Rachel Crapeau has a long and distinguished career serving others through her public and private sector engagements. A life-long resident of the Chief Drygeese Territory and Yellowknives Dene First Nation member Rachel has the distinct honour of servicing her people in several capacities. As chair of the land and environment committee during a period of great change in the NWT with the opening of the territories’ diamond mines and the ensuing diamond rush that drew many exploration companies to the Drygeese Territory. Rachel’s keen sense of public service was called upon by the Yellowknives Dene to re-write and administer its new election code and in doing so ushered in a period of renewed confidence and energy in the political process supporting the notable achievements of the Yellowknives Dene.
Rachel’s keen intellect and curious mind have led her to pursue careers as a certified nursing assistant, a Film Canada Studio’s graduate, and as a journalist with the Canadian Broadcasting Corporation (CBC). Throughout her adventures Rachel has maintained her unshakable and unflappable Dene Identify bring humor and wit to her work and relationships. Being fluently bilingual in her Dene language and English, she has bridged the linguistic and cultural divide for her people and helped Dene and non-Dene better understand each other and shape their collective futures.
Supporting and documenting her peoples’ history and culture stands as a hallmark of Rachel’s work. From preparing traditional knowledge studies of the Drygeese Territory, to raising the standing and prominence of elders in regulatory proceedings, to planning, facilitating many Dene cultural programs, Rachel is a powerful voice of the past and a bridge into the future lives of Dene.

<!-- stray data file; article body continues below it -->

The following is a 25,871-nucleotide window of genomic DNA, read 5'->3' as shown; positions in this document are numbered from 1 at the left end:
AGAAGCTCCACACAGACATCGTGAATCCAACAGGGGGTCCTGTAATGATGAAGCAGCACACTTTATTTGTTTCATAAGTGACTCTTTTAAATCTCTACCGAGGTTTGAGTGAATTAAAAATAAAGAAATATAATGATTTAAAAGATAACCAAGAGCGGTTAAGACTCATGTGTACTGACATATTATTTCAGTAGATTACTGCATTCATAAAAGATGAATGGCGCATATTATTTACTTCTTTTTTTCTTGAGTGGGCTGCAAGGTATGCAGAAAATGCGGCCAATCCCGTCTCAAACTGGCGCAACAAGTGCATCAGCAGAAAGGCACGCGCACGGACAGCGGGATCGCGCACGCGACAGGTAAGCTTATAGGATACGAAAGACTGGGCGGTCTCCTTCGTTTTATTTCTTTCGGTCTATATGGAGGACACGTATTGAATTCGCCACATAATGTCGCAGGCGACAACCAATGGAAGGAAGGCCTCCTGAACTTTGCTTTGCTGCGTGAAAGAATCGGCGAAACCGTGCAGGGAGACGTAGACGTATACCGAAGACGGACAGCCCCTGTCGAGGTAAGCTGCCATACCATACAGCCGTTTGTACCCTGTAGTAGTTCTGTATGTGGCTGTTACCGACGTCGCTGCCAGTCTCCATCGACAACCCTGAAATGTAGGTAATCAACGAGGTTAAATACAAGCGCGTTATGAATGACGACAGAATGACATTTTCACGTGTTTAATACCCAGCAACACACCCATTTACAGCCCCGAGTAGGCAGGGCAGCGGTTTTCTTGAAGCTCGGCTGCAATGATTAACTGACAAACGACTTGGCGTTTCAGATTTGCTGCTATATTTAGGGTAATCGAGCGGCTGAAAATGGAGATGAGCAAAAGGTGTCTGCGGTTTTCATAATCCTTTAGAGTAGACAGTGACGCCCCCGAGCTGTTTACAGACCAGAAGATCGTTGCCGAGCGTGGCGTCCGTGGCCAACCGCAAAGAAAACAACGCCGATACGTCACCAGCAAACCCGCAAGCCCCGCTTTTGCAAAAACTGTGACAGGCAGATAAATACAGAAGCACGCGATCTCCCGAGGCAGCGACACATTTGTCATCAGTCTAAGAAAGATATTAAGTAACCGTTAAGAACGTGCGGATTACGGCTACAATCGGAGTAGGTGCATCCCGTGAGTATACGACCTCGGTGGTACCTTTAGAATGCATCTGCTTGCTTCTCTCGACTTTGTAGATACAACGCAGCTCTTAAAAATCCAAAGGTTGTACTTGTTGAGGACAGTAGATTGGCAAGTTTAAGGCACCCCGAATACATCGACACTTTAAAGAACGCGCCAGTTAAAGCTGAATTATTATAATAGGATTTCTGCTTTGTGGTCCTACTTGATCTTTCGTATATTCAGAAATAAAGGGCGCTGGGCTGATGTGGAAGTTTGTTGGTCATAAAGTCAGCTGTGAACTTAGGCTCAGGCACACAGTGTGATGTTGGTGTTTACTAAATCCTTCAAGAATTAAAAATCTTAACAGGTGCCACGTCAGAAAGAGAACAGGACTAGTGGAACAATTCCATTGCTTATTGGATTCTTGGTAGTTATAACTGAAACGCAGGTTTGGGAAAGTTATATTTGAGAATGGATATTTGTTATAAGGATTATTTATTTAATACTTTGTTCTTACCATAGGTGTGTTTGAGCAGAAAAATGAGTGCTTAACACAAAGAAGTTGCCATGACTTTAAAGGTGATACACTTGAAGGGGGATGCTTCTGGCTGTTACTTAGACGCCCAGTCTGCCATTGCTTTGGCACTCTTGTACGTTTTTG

Her public mindedness and deep unwavering respect for the culture she was born into, and for all peoples has led Rachel to tackle some of the North’s biggest development challenges. In the face of a booming diamond sector, Rachel worked tirelessly for her people to ensure their views, voices and values were intrinsic to shaping the nature and pace of development in the Drygeese territory. Respected for her environmental expertise and traditional knowledge contributions, she was asked to serve as a board member of the Mackenzie Valley Environmental Impact Review Board and then as a member of the panel that approved the Gahcho Kué diamond mine
Throughout her life and career Rachel has shown remarkable energy, resilience and tenacity to serve all Northerners with dignity and respect. Firmly rooted in her Dene identity, Rachel has bridged cultural divides and brought shared understanding to some of the North’s most daunting challenges.